Freedom From The Known Quotes

I read this book for the first time as I was traveling through Mexico and it made a lot of sense. I was at a strange place in my life reexamining  faith and superstition and reading Jiddu Krishnamurti’s book Freedom From The Known was liberating. A lot of these excerpts still ring true.

What follows is a collection of Jiddu Krishnamurti quotes taken from the book Freedom From The Known (you can purchase it by clicking here).

Faith invariably breeds violence. (p.9)

The primary cause of disorder is the seeking of reality promised by another. (p.11)

Immaturity lies only in total ignorance of self. (p.12)

The whole history of man is written in ourselves. (p.13)

We are each one of us responsible for every war because of the aggressiveness of our own lives. (p.14)

Truth has no path, and that is the beauty of truth, it is living. (p.15)

It seems to me that all ideologies are utterly idiotic. (p.16)

If I were foolish enough to give you a system and if you were foolish enough to follow it, you would merely be copying, imitating, conforming, accepting, and when you do that you have set up in yourself the authority of another and hence the conflict between you and that authority. (p.17)

If you try to study yourself according to another you will always be a secondhand human being. (p.17)

Order imposed from without must always breed disorder. (p.17)

If you reject all authority it means you are no longer afraid. (p.18)

When you reject something false which you have been carrying about with you for generations, …you have more energy, you have more capacity, you have more drive. …if you do not feel this, then you have not thrown off the burden, you have not discarded the dead weight of authority. But when you have thrown it off you have ….no fear of making a mistake, no fear of doing right or wrong. (p.18)

We need tremendous amount of energy and we dissipate it through fear but when there is this energy which comes from throwing off every form of fear, that energy itself produces the radical inward revolution. You don’t have to do a thing about it. (p.18)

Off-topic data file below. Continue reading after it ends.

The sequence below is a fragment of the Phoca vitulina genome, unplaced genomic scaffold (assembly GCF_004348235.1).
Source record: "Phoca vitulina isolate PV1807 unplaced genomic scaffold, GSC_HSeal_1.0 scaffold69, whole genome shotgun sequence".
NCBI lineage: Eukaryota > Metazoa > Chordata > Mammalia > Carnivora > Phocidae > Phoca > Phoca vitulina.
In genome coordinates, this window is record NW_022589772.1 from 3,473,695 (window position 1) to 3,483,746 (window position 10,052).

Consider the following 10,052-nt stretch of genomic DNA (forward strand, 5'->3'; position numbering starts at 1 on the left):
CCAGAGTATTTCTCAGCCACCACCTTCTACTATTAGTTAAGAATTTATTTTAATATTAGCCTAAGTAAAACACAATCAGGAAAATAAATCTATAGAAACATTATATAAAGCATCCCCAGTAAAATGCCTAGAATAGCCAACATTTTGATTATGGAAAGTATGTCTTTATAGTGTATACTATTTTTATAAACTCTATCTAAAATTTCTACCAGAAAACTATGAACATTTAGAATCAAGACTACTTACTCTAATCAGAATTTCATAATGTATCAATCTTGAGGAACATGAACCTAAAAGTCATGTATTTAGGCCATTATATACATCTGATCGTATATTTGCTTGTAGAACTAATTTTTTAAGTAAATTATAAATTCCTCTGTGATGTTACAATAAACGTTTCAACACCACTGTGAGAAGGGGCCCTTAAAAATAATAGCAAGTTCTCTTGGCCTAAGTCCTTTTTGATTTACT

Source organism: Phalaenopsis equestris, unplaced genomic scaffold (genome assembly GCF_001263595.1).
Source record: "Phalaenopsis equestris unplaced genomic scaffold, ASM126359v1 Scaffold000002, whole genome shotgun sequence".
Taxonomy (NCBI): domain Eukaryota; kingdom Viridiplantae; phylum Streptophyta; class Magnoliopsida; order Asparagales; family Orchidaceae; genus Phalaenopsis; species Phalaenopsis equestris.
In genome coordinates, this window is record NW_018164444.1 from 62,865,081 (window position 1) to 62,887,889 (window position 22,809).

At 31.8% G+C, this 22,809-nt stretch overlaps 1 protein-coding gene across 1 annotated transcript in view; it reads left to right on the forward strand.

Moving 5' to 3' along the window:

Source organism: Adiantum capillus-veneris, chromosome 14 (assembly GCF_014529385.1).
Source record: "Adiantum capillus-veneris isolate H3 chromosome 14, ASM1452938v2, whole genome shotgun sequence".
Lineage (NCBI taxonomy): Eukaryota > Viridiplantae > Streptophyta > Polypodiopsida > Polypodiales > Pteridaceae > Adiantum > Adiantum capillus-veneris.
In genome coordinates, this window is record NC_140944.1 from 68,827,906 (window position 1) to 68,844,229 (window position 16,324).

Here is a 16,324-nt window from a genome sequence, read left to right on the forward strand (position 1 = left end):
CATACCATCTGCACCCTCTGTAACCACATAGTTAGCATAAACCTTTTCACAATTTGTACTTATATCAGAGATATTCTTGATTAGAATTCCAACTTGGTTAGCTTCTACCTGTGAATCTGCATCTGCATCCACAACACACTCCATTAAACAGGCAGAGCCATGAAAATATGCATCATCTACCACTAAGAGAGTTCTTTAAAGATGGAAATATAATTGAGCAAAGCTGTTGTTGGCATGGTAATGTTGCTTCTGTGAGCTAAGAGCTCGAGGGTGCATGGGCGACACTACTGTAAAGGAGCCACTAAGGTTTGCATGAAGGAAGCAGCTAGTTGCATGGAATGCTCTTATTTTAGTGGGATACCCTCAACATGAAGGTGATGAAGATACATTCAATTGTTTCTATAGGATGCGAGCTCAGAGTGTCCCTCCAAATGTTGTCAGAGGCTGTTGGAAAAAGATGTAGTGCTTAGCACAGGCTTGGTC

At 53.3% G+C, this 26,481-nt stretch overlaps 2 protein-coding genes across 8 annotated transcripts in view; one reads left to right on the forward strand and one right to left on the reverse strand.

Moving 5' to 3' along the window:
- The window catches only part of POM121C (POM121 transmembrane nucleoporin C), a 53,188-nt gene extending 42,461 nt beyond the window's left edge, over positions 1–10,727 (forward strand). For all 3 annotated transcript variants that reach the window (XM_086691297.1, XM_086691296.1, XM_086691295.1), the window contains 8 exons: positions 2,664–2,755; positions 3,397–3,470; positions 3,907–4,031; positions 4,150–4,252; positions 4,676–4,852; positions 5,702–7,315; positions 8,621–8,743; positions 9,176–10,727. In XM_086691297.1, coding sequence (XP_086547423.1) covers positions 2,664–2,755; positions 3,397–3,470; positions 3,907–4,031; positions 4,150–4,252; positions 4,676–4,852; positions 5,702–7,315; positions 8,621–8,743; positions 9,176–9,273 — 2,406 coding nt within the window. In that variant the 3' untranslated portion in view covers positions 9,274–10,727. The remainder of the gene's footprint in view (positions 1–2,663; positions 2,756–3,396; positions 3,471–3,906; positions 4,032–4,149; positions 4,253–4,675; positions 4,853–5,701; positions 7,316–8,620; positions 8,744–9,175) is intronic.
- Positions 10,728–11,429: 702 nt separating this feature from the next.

Freedom is entirely different from revolt. (p.19)

All authority of any kind, especially in the field of thought and understanding, is the most destructive, evil thing. Leaders destroy the followers and followers destroy the leaders. (p.21)

If you do not follow somebody you feel very lonely. Be lonely then. Why are you frightened of being alone? Because you are faced with yourself as you are. (p.21)

I have to study myself in actuality – as I am, not as I wish to be. (p.22)

Learning is a constant movement without the past. (p.23)

We may be sensitive about certain things that touch us personally but to be completely sensitive to all the implications of life demands that there be no separation between the organism and the psyche. It is a total movement. (p.23)

A confident man is a dead human being. (p.25)

Do you know that even when you look at a tree and say, “The is an oak tree”, or “that is a banyan tree”, the naming of the tree, which is botanical knowledge, has so conditioned your mind that the word comes between you and actually seeing the tree? To come in contact with the tree you have to put your hand and the word will not help you to touch it. (p.26)

We are afraid of death – and we invent all kinds of theories, hopes, beliefs, to disguise the fact of death, but the fact is still there. (p.27)

You talk about loving your neighbors, yet kill him with competition. (p.30)

Attention is not the same thing as concentration. Concentration is exclusion; attention, which is total awareness, excludes nothing. (p.31)

Verbally we can go only so far: what lies beyond cannot be put into words because the word is not the thing. (p.33)

Never judging means watching without any choice. (p.33)

A mind that is all the time seeking pleasure must inevitably find its shadow, pain. The cannot be separated, although we run after pleasure and try to avoid pain. (p.35)

Pleasure comes into being through four stages — perception, sensation, contact and desire. (p.35)

Thought creates and sustains pleasure through desire, and gives it continuity, and therefore the natural reaction of desire to any beautiful thing is perverted by thought. (p.36)

A mind which is not crippled by memory has real freedom. (p.36)

Anything that is the result of memory is old and therefore never free. There is no such thing as freedom of thought. It is sheer nonsense. (p.36)

If you can look at all things without allowing pleasure to creep in, without wanting the experience to be repeated, then there will be no pain, no fear, and therefore tremendous joy. (p.37)

The very demand for the repetition of pleasure brings about pain. (p.37)

To end pleasure is to end pain. (p.38)

Joy is an immediate thing and by thinking about it, you turn it into pleasure. (p.30)

Living in the present is the instant perception of beauty and the great delight in it without seeking pleasure from it. (p.38)

Is fear the result of thought? If it is, thought, being always old, fear is always old. (p.44)

One of the functions of thought is to be occupied all the time with something. Most of us want to have our minds continually occupied so that we are prevented from seeing ourselves as we actually are. We are afraid to be empty. We are afraid to look at our fears. (p.45)

The objects of desire change, but desire is always the same. (p.45)

The mind can look at this total fear only when there is no movement of thought. (p.46)

If you look merely at the details of fear or try to deal with your fears one by one, you will never come to the central issue which is to learn to live with fear. (p.47)

The observer is fear. (p.48)